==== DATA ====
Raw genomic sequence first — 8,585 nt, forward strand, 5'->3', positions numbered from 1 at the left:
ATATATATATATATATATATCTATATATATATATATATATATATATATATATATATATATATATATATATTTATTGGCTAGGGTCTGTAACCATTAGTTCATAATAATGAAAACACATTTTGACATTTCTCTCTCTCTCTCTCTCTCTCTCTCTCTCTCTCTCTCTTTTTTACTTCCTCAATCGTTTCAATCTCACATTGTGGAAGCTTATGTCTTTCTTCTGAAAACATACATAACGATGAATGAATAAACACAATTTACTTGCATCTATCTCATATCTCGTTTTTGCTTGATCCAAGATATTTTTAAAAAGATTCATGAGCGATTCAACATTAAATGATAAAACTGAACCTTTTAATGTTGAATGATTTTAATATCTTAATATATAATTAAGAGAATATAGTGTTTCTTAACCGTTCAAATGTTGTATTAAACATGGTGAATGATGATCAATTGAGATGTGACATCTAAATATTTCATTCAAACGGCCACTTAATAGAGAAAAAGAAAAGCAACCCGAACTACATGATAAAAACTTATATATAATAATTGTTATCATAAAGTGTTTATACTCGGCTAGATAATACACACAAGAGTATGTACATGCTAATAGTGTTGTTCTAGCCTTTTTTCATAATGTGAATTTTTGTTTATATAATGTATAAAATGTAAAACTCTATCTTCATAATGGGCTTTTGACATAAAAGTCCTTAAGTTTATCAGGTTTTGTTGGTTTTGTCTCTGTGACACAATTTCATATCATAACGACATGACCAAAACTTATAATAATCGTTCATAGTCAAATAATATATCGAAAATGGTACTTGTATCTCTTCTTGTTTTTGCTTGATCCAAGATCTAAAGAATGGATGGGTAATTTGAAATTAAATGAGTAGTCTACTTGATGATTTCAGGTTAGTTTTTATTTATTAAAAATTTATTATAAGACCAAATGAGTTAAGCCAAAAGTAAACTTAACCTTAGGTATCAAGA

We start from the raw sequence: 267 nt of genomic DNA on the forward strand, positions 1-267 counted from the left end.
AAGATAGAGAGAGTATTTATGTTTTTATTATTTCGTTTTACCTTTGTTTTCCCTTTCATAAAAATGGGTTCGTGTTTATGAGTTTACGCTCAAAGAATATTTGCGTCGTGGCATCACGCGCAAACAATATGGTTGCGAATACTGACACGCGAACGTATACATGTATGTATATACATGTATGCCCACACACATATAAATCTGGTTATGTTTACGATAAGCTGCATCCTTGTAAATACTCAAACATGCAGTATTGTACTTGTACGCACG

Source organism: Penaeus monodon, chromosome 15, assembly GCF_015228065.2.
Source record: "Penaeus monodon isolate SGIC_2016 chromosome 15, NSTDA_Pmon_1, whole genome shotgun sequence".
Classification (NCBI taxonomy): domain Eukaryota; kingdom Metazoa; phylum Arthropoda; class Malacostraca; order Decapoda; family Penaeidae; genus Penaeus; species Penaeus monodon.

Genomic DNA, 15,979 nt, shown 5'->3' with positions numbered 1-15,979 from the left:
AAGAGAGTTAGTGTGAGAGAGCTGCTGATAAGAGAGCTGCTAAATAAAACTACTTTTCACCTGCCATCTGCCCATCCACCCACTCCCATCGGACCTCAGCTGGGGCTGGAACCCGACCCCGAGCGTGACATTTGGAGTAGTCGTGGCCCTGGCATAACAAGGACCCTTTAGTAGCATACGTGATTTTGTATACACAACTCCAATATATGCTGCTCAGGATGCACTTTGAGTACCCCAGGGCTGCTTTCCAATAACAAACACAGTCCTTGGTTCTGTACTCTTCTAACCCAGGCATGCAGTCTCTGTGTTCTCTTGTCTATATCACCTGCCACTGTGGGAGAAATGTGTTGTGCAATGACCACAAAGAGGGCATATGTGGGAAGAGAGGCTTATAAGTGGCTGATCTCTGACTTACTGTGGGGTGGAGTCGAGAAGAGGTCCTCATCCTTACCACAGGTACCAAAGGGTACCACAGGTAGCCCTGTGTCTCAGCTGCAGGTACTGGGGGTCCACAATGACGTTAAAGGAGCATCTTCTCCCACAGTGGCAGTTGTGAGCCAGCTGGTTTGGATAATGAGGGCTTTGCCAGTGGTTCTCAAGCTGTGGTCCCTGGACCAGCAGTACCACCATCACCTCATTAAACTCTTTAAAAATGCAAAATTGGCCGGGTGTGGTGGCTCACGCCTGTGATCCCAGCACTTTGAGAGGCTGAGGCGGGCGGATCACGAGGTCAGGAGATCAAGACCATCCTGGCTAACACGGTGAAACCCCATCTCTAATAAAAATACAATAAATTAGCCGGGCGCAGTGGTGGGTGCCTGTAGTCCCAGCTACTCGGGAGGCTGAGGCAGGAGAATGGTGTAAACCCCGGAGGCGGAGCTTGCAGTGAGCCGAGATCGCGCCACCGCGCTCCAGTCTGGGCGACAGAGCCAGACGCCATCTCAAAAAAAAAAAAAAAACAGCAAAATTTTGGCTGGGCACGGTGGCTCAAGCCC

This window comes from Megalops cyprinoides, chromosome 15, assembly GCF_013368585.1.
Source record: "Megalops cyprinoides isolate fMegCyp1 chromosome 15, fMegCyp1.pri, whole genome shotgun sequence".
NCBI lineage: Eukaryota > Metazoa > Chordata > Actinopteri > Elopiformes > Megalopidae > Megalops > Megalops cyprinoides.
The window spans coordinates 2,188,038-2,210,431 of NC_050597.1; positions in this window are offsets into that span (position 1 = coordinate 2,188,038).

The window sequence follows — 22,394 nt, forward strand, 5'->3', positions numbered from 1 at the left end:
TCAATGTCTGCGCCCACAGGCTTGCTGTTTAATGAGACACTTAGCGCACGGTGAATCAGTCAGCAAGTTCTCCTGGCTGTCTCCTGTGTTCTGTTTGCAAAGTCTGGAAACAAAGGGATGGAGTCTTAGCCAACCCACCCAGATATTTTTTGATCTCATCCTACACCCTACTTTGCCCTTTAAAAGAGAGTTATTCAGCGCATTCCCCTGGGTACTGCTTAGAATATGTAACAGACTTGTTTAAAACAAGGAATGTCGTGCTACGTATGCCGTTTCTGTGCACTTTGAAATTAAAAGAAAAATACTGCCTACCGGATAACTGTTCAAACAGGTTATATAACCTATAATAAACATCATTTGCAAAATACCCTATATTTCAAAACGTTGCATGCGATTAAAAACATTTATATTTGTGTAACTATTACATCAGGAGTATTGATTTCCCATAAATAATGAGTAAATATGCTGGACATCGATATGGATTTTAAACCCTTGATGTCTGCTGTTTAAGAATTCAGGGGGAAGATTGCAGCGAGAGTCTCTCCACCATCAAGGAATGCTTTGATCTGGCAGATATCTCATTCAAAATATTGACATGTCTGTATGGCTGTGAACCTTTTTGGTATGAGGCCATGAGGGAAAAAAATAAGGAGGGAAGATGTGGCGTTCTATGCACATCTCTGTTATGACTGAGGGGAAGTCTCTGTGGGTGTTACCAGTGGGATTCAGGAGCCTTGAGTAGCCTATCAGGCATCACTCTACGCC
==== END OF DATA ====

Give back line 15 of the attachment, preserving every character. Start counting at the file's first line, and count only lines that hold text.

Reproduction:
TCAATGTCTGCGCCCACAGGCTTGCTGTTTAATGAGACACTTAGCGCACGGTGAATCAGTCAGCAAGTTCTCCTGGCTGTCTCCTGTGTTCTGTTTGCAAAGTCTGGAAACAAAGGGATGGAGTCTTAGCCAACCCACCCAGATATTTTTTGATCTCATCCTACACCCTACTTTGCCCTTTAAAAGAGAGTTATTCAGCGCATTCCCCTGGGTACTGCTTAGAATATGTAACAGACTTGTTTAAAACAAGGAATGTCGTGCTACGTATGCCGTTTCTGTGCACTTTGAAATTAAAAGAAAAATACTGCCTACCGGATAACTGTTCAAACAGGTTATATAACCTATAATAAACATCATTTGCAAAATACCCTATATTTCAAAACGTTGCATGCGATTAAAAACATTTATATTTGTGTAACTATTACATCAGGAGTATTGATTTCCCATAAATAATGAGTAAATATGCTGGACATCGATATGGATTTTAAACCCTTGATGTCTGCTGTTTAAGAATTCAGGGGGAAGATTGCAGCGAGAGTCTCTCCACCATCAAGGAATGCTTTGATCTGGCAGATATCTCATTCAAAATATTGACATGTCTGTATGGCTGTGAACCTTTTTGGTATGAGGCCATGAGGGAAAAAAATAAGGAGGGAAGATGTGGCGTTCTATGCACATCTCTGTTATGACTGAGGGGAAGTCTCTGTGGGTGTTACCAGTGGGATTCAGGAGCCTTGAGTAGCCTATCAGGCATCACTCTACGCC